In Case It Wasn’t Clear, Advocacy Can Get Bicycle and Pedestrian Funding in #RoadBond

The Times chose a dire picture of Deborah Murphy, who is a member of our Board of Directors for Streetsblog L.A. But I've always liked this one because it illustrates one of L.A. Walks' central messages: that everyone is a sidewalk user and that sidewalks are a public space that has maximum flexibility. Photo:##http://www.losangeleswalks.org/wp-content/uploads/2013/05/deb_mayorG.jpg##L.A. Walks##

The Times chose a poignant and serious picture of Deborah Murphy, who is a member of our Board of Directors for Streetsblog L.A. But I’ve always liked this one because it illustrates one of L.A. Walks’ central messages: that everyone is a sidewalk user and that sidewalks are a public space that has maximum flexibility. Photo:L.A. Walks

While Steve Lopez’s ongoing coverage of the sad state of Los Angeles’ sidewalks isn’t exactly breaking ground for regular Streetsblog readers; when an L.A. Times columnist starts asking questions there are usually some interesting answers. Today’s column, featuring Deborah Murphy, poor sidewalks and Councilmember Joe Buscaino was no different.

Responding to a direct question about whether or not funds from a future bond proposal, and one could appear on the ballot as soon as later this year, could partially fix sidewalks as well as streets; Buscaino handed the question back to Lopez.

Standing on some of the most broken sidewalks in the city, the Councilmember honestly stated that he knows sidewalk conditions are terrible, but he’s trying to get a bond measure passed to fix L.A.’s decaying streets. If a sidewalk component helps get that passed, than expect a sidewalk component written in the measure. If it does the opposite, then it probably won’t.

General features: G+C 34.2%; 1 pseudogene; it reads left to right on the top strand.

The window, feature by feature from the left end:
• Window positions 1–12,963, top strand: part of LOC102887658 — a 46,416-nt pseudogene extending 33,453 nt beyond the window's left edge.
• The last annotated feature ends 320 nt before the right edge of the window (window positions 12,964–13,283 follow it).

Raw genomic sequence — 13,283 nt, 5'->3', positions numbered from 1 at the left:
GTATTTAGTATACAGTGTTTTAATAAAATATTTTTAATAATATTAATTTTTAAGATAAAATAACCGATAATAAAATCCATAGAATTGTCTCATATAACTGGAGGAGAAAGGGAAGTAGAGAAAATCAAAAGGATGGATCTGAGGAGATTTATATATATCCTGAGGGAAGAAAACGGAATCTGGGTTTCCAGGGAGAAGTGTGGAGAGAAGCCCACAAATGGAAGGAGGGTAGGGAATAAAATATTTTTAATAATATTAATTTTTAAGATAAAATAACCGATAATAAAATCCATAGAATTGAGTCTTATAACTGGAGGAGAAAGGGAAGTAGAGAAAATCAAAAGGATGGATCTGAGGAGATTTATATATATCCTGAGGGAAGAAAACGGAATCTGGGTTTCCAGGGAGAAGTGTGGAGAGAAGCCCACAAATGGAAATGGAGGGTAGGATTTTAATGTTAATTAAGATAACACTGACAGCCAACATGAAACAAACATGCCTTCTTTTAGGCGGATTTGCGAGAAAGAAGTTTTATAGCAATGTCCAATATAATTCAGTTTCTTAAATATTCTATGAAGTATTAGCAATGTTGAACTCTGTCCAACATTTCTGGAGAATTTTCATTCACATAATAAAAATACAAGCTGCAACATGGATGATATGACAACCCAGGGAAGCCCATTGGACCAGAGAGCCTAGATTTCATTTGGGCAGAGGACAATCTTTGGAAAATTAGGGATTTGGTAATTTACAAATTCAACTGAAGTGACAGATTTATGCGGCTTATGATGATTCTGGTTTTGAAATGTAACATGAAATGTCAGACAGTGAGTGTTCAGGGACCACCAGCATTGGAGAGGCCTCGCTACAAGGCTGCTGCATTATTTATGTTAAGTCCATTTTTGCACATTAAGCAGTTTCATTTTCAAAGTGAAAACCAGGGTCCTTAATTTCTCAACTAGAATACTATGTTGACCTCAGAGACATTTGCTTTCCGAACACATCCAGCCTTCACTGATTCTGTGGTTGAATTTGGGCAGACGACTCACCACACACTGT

Buscaino said he’s open to drafting the bond measure with public input, and in a way that gives it the best chance of passing.

“I’m anxious to hear if residents across the city are willing to put in the sidewalk issue,” he said.

This wouldn’t be the first time a public outcry for bicycle and pedestrian funding helped cause transportation funds to be dedicated towards improving bicycle and pedestrian infrastructure.

In 2008, the “1% for bikes 1% for peds.” campaign did not get the Metro Board to change the language in Measure R. However, the petition and public testimony campaign did spook Mayor Antonio Villaraigosa to “guarantee” that 10% of the city’s local return from Measure R would go into bicycle and pedestrian projects. Those funds cover most of the bicycle lane projects that are now on the ground and the two “pedestrian coordinator” positions that have improved the city’s Safe Routes to School’s program and created People St.

Murphy offers the perfect argument as to why it should be a no-brainer to include sidewalk fixes in any road bond. But whether or not sidewalks appear in a proposed “fix it first” road bond is going to be a political decision, not a policy one.